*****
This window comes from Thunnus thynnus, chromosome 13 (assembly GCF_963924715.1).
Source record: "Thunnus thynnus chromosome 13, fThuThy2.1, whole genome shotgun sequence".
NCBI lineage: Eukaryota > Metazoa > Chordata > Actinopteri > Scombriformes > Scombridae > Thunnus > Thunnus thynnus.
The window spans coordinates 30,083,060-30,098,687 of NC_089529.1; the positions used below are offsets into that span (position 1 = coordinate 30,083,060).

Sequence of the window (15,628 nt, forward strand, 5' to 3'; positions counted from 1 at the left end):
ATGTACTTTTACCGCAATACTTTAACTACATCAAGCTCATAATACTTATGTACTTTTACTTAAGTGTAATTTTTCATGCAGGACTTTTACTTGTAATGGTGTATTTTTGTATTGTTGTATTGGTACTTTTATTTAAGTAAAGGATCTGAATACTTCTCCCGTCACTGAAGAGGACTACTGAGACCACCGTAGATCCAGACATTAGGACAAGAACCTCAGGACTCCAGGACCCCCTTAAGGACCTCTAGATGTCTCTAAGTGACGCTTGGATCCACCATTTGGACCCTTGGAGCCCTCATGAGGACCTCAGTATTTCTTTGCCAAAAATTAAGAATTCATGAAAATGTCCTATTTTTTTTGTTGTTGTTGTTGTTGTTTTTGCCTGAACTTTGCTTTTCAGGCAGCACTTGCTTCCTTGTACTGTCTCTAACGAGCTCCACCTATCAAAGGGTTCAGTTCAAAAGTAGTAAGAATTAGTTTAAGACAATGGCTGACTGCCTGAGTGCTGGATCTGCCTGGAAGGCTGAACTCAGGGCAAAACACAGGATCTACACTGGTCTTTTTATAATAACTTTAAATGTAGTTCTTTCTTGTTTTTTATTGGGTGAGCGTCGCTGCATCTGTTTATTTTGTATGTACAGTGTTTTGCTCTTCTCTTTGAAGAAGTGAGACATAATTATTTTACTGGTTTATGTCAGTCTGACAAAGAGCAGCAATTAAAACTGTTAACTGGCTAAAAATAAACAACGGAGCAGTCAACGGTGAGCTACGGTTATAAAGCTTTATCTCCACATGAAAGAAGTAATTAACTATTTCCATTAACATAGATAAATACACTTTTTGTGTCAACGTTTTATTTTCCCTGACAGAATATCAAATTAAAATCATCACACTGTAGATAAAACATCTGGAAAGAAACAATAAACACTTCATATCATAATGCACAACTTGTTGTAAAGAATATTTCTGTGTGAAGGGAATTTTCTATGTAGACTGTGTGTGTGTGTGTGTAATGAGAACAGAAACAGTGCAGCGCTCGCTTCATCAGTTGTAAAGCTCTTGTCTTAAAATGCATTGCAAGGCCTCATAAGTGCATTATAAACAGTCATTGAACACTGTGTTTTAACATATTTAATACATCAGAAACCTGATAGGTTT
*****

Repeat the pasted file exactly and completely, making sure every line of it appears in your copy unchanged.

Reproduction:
This window comes from Thunnus thynnus, chromosome 13 (assembly GCF_963924715.1).
Source record: "Thunnus thynnus chromosome 13, fThuThy2.1, whole genome shotgun sequence".
NCBI lineage: Eukaryota > Metazoa > Chordata > Actinopteri > Scombriformes > Scombridae > Thunnus > Thunnus thynnus.
The window spans coordinates 30,083,060-30,098,687 of NC_089529.1; the positions used below are offsets into that span (position 1 = coordinate 30,083,060).

Sequence of the window (15,628 nt, forward strand, 5' to 3'; positions counted from 1 at the left end):
ATGTACTTTTACCGCAATACTTTAACTACATCAAGCTCATAATACTTATGTACTTTTACTTAAGTGTAATTTTTCATGCAGGACTTTTACTTGTAATGGTGTATTTTTGTATTGTTGTATTGGTACTTTTATTTAAGTAAAGGATCTGAATACTTCTCCCGTCACTGAAGAGGACTACTGAGACCACCGTAGATCCAGACATTAGGACAAGAACCTCAGGACTCCAGGACCCCCTTAAGGACCTCTAGATGTCTCTAAGTGACGCTTGGATCCACCATTTGGACCCTTGGAGCCCTCATGAGGACCTCAGTATTTCTTTGCCAAAAATTAAGAATTCATGAAAATGTCCTATTTTTTTTGTTGTTGTTGTTGTTGTTTTTGCCTGAACTTTGCTTTTCAGGCAGCACTTGCTTCCTTGTACTGTCTCTAACGAGCTCCACCTATCAAAGGGTTCAGTTCAAAAGTAGTAAGAATTAGTTTAAGACAATGGCTGACTGCCTGAGTGCTGGATCTGCCTGGAAGGCTGAACTCAGGGCAAAACACAGGATCTACACTGGTCTTTTTATAATAACTTTAAATGTAGTTCTTTCTTGTTTTTTATTGGGTGAGCGTCGCTGCATCTGTTTATTTTGTATGTACAGTGTTTTGCTCTTCTCTTTGAAGAAGTGAGACATAATTATTTTACTGGTTTATGTCAGTCTGACAAAGAGCAGCAATTAAAACTGTTAACTGGCTAAAAATAAACAACGGAGCAGTCAACGGTGAGCTACGGTTATAAAGCTTTATCTCCACATGAAAGAAGTAATTAACTATTTCCATTAACATAGATAAATACACTTTTTGTGTCAACGTTTTATTTTCCCTGACAGAATATCAAATTAAAATCATCACACTGTAGATAAAACATCTGGAAAGAAACAATAAACACTTCATATCATAATGCACAACTTGTTGTAAAGAATATTTCTGTGTGAAGGGAATTTTCTATGTAGACTGTGTGTGTGTGTGTGTAATGAGAACAGAAACAGTGCAGCGCTCGCTTCATCAGTTGTAAAGCTCTTGTCTTAAAATGCATTGCAAGGCCTCATAAGTGCATTATAAACAGTCATTGAACACTGTGTTTTAACATATTTAATACATCAGAAACCTGATAGGTTT